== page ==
Thus Spake Zarathustra
This profoundly influential literary-philosophical experiment – a book of aphorisms put into the mouth of the Persian sage Zarathustra – contains the kernel of Nietzsche's thought: his famous proclamation that 'God is dead', and the much-misinterpreted theory of the rise of the Übermensch that has attained a higher, enhanced humanity. First published in four parts in 1883–85.
Human, All Too Human
Published in 1878, two years after Nietzsche broke with German Romanticism and his former friend, Richard Wagner, this is his first philosophical book written in aphoristic style. Here he describes the ‘free spirits’ that will transcend traditional Christianity, challenges the Christian notions of good and evil, and introduces the concept of the will to power.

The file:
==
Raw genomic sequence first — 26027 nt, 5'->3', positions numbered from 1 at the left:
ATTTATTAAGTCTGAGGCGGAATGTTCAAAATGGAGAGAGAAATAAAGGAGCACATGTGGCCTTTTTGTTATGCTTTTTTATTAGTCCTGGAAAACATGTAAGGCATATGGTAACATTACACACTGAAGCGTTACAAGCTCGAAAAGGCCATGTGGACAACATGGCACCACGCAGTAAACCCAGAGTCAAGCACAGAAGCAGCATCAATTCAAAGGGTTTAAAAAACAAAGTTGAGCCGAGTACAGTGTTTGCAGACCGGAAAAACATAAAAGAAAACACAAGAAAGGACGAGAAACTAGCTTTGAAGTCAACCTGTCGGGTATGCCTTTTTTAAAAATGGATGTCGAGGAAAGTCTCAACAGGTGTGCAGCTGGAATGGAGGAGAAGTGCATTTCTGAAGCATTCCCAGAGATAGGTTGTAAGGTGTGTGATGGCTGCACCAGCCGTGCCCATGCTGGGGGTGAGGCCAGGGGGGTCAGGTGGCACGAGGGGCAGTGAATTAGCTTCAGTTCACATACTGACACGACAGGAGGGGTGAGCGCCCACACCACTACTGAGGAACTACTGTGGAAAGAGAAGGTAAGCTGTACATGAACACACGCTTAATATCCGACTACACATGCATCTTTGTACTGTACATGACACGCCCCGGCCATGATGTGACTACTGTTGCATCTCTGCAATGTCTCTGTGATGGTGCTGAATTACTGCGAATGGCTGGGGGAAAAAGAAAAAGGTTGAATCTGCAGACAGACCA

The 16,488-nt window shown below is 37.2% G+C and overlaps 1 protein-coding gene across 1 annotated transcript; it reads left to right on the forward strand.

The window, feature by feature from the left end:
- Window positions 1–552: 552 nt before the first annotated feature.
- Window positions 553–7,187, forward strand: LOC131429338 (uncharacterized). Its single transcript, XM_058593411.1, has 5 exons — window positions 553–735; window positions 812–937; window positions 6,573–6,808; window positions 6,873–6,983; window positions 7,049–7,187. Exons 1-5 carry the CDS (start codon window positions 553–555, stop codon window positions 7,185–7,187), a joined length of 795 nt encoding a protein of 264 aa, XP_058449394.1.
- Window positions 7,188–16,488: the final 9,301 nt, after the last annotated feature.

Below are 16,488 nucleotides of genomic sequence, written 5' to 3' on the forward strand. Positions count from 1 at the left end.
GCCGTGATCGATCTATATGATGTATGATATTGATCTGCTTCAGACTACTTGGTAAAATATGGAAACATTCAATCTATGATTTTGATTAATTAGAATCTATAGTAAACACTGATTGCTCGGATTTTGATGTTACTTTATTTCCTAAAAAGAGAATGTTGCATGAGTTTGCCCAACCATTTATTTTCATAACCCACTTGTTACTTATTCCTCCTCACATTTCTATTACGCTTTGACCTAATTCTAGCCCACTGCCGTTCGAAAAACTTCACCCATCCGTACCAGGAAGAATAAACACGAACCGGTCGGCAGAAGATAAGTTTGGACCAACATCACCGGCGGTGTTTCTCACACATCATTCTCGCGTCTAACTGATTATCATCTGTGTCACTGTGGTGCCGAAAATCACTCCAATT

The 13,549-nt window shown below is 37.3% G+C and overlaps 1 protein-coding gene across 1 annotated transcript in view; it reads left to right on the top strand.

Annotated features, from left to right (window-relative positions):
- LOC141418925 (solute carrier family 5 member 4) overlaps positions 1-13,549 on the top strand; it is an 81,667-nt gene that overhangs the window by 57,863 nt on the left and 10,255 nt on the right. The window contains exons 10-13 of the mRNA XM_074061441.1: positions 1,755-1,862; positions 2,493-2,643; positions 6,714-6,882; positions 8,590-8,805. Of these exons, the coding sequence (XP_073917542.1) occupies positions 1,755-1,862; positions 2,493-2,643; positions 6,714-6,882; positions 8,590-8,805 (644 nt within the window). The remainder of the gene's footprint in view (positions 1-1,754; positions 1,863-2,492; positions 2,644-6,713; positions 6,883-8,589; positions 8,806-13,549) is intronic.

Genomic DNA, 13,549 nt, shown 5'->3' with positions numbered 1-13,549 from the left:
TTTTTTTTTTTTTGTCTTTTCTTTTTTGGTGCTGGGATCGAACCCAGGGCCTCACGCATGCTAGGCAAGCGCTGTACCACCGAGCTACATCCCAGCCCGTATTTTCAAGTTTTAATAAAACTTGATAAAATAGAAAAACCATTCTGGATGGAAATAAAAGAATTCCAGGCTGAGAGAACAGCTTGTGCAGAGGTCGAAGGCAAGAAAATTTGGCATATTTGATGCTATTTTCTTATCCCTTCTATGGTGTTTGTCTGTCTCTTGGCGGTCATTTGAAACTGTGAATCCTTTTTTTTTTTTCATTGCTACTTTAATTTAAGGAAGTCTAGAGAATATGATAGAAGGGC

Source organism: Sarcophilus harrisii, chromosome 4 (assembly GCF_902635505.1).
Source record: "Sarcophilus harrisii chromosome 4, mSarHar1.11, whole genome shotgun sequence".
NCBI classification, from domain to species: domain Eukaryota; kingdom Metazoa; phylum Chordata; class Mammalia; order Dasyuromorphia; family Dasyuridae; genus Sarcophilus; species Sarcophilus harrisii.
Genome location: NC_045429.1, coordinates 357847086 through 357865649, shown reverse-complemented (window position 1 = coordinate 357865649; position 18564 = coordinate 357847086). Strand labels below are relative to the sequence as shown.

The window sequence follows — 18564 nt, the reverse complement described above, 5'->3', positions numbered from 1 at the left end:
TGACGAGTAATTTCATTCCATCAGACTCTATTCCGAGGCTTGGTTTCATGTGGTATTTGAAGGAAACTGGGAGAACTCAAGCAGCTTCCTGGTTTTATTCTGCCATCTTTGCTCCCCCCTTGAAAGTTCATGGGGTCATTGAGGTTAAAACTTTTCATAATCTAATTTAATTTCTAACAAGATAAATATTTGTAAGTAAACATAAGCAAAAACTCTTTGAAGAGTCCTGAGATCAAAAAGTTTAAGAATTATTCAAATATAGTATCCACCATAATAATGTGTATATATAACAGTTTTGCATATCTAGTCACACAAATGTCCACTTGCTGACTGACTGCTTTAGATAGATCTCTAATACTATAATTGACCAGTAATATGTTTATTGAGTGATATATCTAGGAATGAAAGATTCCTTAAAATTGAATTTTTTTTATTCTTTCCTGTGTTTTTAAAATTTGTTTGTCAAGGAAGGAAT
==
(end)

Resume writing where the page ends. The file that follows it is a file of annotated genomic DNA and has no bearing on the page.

Written in 1888, shortly before Nietzsche succumbed to mental illness, Ecce Homo (originally entitled Why I Am So Wise) is his last book, an intellectual autobiography tracing the development of his philosophy and explaining its concept of ‘free will’ and ‘free spirit’. Translated, with an introduction, by Gerta Valentine.